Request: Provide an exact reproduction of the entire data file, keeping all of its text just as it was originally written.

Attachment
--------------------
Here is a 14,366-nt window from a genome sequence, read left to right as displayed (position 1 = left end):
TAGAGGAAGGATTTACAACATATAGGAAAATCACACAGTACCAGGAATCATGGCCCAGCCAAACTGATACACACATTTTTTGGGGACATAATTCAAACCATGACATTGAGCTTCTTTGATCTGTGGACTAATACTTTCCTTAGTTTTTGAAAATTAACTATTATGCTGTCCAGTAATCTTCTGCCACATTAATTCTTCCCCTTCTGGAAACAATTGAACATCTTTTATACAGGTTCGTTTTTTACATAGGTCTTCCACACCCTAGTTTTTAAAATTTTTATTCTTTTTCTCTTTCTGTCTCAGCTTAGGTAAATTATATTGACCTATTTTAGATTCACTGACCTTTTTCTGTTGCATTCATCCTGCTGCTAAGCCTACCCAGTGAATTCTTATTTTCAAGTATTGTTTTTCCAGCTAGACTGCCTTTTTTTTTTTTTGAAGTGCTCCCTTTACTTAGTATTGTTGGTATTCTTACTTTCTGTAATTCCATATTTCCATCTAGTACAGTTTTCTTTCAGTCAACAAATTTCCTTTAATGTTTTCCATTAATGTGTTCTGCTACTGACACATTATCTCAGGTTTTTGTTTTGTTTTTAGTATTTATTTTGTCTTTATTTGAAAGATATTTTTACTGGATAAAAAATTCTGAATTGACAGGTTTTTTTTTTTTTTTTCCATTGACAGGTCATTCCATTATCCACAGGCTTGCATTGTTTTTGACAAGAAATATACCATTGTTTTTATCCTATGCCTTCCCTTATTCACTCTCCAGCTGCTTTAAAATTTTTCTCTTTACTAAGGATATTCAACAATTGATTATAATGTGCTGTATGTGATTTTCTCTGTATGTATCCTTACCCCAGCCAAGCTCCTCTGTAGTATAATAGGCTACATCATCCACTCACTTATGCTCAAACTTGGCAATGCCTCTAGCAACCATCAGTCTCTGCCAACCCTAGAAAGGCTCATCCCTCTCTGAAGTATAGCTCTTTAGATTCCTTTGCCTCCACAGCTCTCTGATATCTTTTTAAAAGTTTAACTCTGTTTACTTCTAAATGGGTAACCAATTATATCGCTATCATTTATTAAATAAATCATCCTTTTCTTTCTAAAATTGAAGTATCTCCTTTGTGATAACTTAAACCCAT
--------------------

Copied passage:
Here is a 14,366-nt window from a genome sequence, read left to right as displayed (position 1 = left end):
TAGAGGAAGGATTTACAACATATAGGAAAATCACACAGTACCAGGAATCATGGCCCAGCCAAACTGATACACACATTTTTTGGGGACATAATTCAAACCATGACATTGAGCTTCTTTGATCTGTGGACTAATACTTTCCTTAGTTTTTGAAAATTAACTATTATGCTGTCCAGTAATCTTCTGCCACATTAATTCTTCCCCTTCTGGAAACAATTGAACATCTTTTATACAGGTTCGTTTTTTACATAGGTCTTCCACACCCTAGTTTTTAAAATTTTTATTCTTTTTCTCTTTCTGTCTCAGCTTAGGTAAATTATATTGACCTATTTTAGATTCACTGACCTTTTTCTGTTGCATTCATCCTGCTGCTAAGCCTACCCAGTGAATTCTTATTTTCAAGTATTGTTTTTCCAGCTAGACTGCCTTTTTTTTTTTTTGAAGTGCTCCCTTTACTTAGTATTGTTGGTATTCTTACTTTCTGTAATTCCATATTTCCATCTAGTACAGTTTTCTTTCAGTCAACAAATTTCCTTTAATGTTTTCCATTAATGTGTTCTGCTACTGACACATTATCTCAGGTTTTTGTTTTGTTTTTAGTATTTATTTTGTCTTTATTTGAAAGATATTTTTACTGGATAAAAAATTCTGAATTGACAGGTTTTTTTTTTTTTTTTCCATTGACAGGTCATTCCATTATCCACAGGCTTGCATTGTTTTTGACAAGAAATATACCATTGTTTTTATCCTATGCCTTCCCTTATTCACTCTCCAGCTGCTTTAAAATTTTTCTCTTTACTAAGGATATTCAACAATTGATTATAATGTGCTGTATGTGATTTTCTCTGTATGTATCCTTACCCCAGCCAAGCTCCTCTGTAGTATAATAGGCTACATCATCCACTCACTTATGCTCAAACTTGGCAATGCCTCTAGCAACCATCAGTCTCTGCCAACCCTAGAAAGGCTCATCCCTCTCTGAAGTATAGCTCTTTAGATTCCTTTGCCTCCACAGCTCTCTGATATCTTTTTAAAAGTTTAACTCTGTTTACTTCTAAATGGGTAACCAATTATATCGCTATCATTTATTAAATAAATCATCCTTTTCTTTCTAAAATTGAAGTATCTCCTTTGTGATAACTTAAACCCAT